We need your support to keep TheyWorkForYou running and make sure people across the UK can continue to hold their elected representatives to account.

Donate to our crowdfunder

Energy: Housing

Department for Business, Energy and Industrial Strategy written question – answered on 1st August 2019.

Alert me about debates like this

Photo of Baroness Jones of Whitchurch Baroness Jones of Whitchurch Shadow Spokesperson (Environment, Food and Rural Affairs)

To ask Her Majesty's Government what assessment they have made of the contribution energy efficiency in properties can make to meeting the UK’s climate reduction targets.

Photo of Lord Duncan of Springbank Lord Duncan of Springbank Parliamentary Under-Secretary (Northern Ireland Office), Parliamentary Under-Secretary (Department for Business, Energy and Industrial Strategy)

Improving the energy efficiency of domestic properties, commercial buildings and public sector buildings is vital for meeting the UK’s carbon reduction targets.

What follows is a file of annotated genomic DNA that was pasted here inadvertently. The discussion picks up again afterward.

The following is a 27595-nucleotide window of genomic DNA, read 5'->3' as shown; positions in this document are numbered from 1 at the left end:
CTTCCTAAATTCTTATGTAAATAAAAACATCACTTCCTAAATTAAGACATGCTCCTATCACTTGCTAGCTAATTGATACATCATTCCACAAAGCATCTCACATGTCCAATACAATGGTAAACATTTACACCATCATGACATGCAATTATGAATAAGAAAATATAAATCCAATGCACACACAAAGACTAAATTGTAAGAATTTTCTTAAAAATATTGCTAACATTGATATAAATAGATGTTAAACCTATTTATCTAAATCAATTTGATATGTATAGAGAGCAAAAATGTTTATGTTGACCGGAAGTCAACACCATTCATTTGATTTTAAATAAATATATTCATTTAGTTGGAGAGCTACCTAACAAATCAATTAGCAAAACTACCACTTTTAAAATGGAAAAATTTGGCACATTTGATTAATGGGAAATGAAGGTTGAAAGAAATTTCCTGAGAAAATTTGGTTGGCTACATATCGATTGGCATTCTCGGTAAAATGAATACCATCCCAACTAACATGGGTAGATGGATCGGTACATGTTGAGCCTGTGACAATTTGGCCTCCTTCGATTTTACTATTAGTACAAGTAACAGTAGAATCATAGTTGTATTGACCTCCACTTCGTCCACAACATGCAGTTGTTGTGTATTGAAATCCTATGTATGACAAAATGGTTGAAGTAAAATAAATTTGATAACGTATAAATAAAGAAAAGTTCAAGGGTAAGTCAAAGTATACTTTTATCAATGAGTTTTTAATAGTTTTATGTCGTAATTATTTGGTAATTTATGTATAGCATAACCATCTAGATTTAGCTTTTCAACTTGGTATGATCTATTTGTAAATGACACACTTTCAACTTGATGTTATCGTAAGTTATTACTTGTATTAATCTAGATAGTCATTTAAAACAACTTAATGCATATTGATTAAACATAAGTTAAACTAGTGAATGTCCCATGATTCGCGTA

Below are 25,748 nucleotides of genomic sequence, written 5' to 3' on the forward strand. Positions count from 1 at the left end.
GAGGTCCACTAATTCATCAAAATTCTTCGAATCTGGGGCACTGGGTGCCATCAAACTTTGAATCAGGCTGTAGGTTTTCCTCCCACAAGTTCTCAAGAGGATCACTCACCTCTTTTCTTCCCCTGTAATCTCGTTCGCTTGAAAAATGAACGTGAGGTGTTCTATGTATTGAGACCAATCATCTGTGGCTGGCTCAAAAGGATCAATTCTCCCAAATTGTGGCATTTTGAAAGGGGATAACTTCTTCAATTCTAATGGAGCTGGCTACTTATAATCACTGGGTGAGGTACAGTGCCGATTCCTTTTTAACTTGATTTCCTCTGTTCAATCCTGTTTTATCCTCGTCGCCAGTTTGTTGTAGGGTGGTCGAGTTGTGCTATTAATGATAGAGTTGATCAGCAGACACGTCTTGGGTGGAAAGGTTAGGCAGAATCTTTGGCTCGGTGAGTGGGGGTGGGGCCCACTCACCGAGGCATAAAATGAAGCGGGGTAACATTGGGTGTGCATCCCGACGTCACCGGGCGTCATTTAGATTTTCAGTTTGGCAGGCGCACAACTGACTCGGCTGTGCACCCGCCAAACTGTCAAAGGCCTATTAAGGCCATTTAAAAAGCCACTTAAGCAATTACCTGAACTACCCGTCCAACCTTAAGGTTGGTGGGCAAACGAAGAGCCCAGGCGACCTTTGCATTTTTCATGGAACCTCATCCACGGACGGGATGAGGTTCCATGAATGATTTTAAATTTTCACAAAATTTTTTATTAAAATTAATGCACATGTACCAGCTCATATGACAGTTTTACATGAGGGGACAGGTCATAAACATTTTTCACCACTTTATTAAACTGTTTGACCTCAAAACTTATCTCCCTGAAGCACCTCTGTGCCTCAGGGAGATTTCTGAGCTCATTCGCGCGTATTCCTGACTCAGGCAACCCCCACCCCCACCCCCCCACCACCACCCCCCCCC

Homes in the UK represent 15% of carbon emissions and meeting the net zero target is likely to require largely eliminating emissions from our housing stock. That is why we set out our aspiration in the Clean Growth Strategy that all homes should be EPC Band C by 2035. However reducing demand for energy will not be enough on its own, and by 2050 we will also likely need to fully decarbonise how we heat our homes.

For businesses and industry, we set an ambition in the Clean Growth Strategy to reduce their energy usage by improving energy efficiency by at least 20% by 2030. This will deliver 22MtCO2e towards the fifth Carbon Budget.

For public sector buildings, the Clean Growth Strategy states non-traded emissions (primarily from heating) should fall by around 50% by 2032, compared to 2017. We estimate that around half of this reduction will be met through energy efficiency and half from decarbonising heat supply.

As with homes, it is likely that greenhouse gas emissions from non-domestic buildings will need to be largely eliminated by 2050 to meet the net zero target.

Does this answer the above question?

Yes0 people think so

No1 person thinks not

Would you like to ask a question like this yourself? Use our Freedom of Information site.